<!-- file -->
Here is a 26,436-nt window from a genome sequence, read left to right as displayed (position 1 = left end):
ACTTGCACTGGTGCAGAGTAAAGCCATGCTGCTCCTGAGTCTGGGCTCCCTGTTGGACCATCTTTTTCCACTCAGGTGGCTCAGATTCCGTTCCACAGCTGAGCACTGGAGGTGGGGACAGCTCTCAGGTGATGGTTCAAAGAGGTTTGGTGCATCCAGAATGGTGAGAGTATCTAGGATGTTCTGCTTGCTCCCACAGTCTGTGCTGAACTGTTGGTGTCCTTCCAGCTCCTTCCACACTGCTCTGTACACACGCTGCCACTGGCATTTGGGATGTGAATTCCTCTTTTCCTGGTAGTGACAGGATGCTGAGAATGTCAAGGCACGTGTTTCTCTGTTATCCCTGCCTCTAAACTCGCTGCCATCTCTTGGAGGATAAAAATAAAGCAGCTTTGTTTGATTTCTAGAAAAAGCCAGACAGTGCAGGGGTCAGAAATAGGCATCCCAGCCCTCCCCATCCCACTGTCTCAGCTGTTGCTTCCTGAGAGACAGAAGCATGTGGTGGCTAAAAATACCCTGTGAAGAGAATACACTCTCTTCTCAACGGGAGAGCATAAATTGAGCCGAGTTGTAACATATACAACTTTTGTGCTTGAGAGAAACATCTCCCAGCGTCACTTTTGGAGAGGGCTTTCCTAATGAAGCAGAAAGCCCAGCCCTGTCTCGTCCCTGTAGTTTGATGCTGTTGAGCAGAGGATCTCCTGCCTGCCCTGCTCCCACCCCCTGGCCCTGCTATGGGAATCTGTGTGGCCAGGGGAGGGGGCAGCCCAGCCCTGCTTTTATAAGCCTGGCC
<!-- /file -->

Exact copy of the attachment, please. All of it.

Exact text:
Here is a 26,436-nt window from a genome sequence, read left to right as displayed (position 1 = left end):
ACTTGCACTGGTGCAGAGTAAAGCCATGCTGCTCCTGAGTCTGGGCTCCCTGTTGGACCATCTTTTTCCACTCAGGTGGCTCAGATTCCGTTCCACAGCTGAGCACTGGAGGTGGGGACAGCTCTCAGGTGATGGTTCAAAGAGGTTTGGTGCATCCAGAATGGTGAGAGTATCTAGGATGTTCTGCTTGCTCCCACAGTCTGTGCTGAACTGTTGGTGTCCTTCCAGCTCCTTCCACACTGCTCTGTACACACGCTGCCACTGGCATTTGGGATGTGAATTCCTCTTTTCCTGGTAGTGACAGGATGCTGAGAATGTCAAGGCACGTGTTTCTCTGTTATCCCTGCCTCTAAACTCGCTGCCATCTCTTGGAGGATAAAAATAAAGCAGCTTTGTTTGATTTCTAGAAAAAGCCAGACAGTGCAGGGGTCAGAAATAGGCATCCCAGCCCTCCCCATCCCACTGTCTCAGCTGTTGCTTCCTGAGAGACAGAAGCATGTGGTGGCTAAAAATACCCTGTGAAGAGAATACACTCTCTTCTCAACGGGAGAGCATAAATTGAGCCGAGTTGTAACATATACAACTTTTGTGCTTGAGAGAAACATCTCCCAGCGTCACTTTTGGAGAGGGCTTTCCTAATGAAGCAGAAAGCCCAGCCCTGTCTCGTCCCTGTAGTTTGATGCTGTTGAGCAGAGGATCTCCTGCCTGCCCTGCTCCCACCCCCTGGCCCTGCTATGGGAATCTGTGTGGCCAGGGGAGGGGGCAGCCCAGCCCTGCTTTTATAAGCCTGGCC